HALF THE NATION’S 80 million gardeners will find themselves officially declared a half-zone warmer today, when the United States Department of Agriculture launches the first update since 1990 to its Plant Hardiness Zone Map. No, the new map is not technically a confirmation of a trend toward global warming, the agency says—a different set of data is used in it than in those longer-range calculations—but it is a more accurate picture of growing conditions across America, particularly in tricky areas such as mountainous ones that may have been rated too cold or too warm in previous versions. We have ever-more sophisticated computers to thank for enabling scientists to capture the more accurate take on things.
“The increase in our computing power today allows the research team to build into their algorithms things they knew were important factors in 1990, but couldn’t include,” said Catherine Woteki, Chief Scientist and Under Secretary for Research, Education and Economics for the USDA, in an interview yesterday. Factors such as elevation, the slope of land, or how close to a body of water a location is, can cause sharp variation despite close adjacencies.
“Taking those into account now provides a lot more detail,” Woteki said, “and people will be able to see islands of heat, and also cool ones, on the new map. As a scientist and a home gardener, I love seeing this so much more clearly.”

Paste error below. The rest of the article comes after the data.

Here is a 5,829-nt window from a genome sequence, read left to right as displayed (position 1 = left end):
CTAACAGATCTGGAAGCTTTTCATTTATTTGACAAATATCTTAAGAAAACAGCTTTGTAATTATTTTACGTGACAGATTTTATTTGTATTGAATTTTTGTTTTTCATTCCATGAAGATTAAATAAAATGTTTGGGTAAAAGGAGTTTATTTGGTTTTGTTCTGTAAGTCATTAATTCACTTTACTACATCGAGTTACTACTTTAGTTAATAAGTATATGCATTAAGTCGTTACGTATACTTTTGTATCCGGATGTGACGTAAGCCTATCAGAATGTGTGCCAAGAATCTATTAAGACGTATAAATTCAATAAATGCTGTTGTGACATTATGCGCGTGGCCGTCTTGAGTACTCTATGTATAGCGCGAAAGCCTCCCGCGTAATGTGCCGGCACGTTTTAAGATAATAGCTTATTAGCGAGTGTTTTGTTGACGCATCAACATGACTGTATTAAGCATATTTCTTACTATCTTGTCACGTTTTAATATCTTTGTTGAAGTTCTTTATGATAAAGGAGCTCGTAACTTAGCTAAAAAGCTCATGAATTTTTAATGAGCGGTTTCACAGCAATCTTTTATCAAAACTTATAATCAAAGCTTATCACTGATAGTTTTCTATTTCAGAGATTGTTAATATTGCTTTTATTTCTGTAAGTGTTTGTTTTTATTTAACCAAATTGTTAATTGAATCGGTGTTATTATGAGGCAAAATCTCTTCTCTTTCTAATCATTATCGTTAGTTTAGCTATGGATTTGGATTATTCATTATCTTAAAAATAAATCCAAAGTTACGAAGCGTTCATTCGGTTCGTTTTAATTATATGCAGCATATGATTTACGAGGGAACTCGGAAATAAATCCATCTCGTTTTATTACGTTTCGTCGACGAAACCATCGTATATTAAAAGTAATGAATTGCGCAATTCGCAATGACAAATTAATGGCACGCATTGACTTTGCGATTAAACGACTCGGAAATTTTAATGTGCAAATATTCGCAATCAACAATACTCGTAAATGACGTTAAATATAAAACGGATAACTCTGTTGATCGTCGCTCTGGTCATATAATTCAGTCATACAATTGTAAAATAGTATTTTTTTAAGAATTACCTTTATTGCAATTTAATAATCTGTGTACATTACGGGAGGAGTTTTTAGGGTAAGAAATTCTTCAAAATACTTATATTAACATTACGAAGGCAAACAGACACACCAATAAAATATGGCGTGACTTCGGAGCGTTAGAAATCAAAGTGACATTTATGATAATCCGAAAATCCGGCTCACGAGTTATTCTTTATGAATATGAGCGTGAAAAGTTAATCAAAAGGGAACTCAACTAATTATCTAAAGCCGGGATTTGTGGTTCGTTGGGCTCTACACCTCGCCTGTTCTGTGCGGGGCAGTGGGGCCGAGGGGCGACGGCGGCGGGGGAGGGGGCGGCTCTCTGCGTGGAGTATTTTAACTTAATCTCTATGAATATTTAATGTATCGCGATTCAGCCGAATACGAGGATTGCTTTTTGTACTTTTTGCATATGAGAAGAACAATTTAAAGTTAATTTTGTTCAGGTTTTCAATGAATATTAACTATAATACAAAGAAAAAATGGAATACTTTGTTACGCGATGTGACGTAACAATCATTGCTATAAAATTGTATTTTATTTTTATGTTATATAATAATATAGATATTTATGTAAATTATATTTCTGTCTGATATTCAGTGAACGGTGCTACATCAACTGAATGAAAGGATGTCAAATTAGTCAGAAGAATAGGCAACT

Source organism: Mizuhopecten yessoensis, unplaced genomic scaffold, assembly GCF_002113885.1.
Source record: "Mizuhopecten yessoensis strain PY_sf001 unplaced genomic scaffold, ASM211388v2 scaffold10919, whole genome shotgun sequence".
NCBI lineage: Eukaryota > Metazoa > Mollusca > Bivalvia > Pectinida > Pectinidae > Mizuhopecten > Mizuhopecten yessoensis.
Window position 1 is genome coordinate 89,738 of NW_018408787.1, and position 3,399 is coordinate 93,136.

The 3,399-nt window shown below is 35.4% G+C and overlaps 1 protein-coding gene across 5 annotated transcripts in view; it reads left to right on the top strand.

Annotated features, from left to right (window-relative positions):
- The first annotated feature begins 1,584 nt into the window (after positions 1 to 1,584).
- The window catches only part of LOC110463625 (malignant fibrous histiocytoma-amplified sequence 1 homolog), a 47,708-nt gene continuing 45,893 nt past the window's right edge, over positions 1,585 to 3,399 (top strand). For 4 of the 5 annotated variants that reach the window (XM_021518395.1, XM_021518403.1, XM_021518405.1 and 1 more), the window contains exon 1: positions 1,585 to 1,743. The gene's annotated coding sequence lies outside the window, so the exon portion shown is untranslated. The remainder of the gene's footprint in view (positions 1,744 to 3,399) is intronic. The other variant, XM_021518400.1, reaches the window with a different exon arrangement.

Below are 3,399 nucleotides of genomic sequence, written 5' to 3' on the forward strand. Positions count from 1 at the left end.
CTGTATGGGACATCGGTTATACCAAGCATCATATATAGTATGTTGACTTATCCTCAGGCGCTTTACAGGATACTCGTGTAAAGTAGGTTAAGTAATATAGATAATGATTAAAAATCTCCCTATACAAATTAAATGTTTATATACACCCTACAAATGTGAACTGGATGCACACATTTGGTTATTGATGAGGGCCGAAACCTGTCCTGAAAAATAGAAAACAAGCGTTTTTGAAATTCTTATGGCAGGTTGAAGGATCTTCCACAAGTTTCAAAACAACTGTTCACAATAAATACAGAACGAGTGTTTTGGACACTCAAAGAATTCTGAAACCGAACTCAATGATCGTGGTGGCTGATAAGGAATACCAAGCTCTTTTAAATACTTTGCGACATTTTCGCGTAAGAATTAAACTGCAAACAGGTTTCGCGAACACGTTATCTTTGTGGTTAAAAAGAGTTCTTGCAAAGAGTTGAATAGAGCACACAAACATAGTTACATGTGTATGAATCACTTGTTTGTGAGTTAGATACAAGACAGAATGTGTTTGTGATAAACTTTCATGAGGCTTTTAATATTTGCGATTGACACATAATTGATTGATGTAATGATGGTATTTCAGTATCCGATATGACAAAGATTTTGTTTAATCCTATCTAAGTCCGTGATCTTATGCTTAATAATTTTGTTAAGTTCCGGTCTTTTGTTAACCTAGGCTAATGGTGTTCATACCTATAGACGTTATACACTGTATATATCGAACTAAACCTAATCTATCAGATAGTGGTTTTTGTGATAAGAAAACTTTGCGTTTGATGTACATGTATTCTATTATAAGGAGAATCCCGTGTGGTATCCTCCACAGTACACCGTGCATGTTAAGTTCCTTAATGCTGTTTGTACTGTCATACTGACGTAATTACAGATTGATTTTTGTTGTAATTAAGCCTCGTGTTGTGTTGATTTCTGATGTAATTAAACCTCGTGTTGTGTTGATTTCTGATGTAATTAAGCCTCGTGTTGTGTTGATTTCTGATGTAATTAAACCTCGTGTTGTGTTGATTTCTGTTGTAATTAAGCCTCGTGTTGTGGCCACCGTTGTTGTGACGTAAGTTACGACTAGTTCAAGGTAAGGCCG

The new map is built using digital Geographic Information System technology and you’ll notice the sharper boundaries and better resolution right away when you visit its interactive website. To find out whether your zone has shifted, start here. Though I’ve always thought of myself as a Zone 5B, I’m now officially there, no longer in Zone 5A—so I’m among the half who are officially warmer. My new New York State map is above; I also looked right away at Texas, for instance, where I could see a similar shift to the warmer 50 percent (new East Texas map below).
The new Plant Zone Hardiness Map draws on data from 1976-2005—in initial calculations, adding more recent years didn’t affect the outcome—specifically 30-year averages of what are essentially extreme events (the coldest temperature of the year). Climatologists studying climate change, by comparison, look for trends in overall average temperatures over a 50- to 100-year period. The 1990 map drew on data from 1974-1986.
“This is fun,” said Woteki, “and a really a good time to have it because I just got my first plant catalog in the mail this week.” The “new math,” she says, will make for some good shopping–especially for those who find themselves in a different zone and are feeling adventurous. Indeed.
Highlights of the New Map
- Data from a total of 7,983 stations were incorporated into the calculations.
- Two new Zones—12 and 13, with extreme minimum temperatures of 50 and 60 degrees F, respectively—have been added to the former 10-Zone structure
- Puerto Rico is on the map for the first time.
- You can instantly search by your state or by zip code for your zone.
- Though the USDA will no longer print maps for sale, you can download and print at different DPI, resulting in an instant detailed color image of the area(s) desired.
- Completed drafts were reviewed by a team of climatologists, agricultural meteorologists, and horticultural experts—in a process Woteki charmingly calls “ground truthing”–to find errors.
- More details on what’s new are covered here, on the map site.
Who Uses the Map?
IN ADDITION to gardeners, nurseries and plant breeders are among those who use the Plant Hardiness Zone Map most, as the data also figures into research models that include for crop-risk insurance assessment, and the spread of exotic weeds and insects.
For Canadian Gardeners
For Canadian gardeners, use the map at this site instead.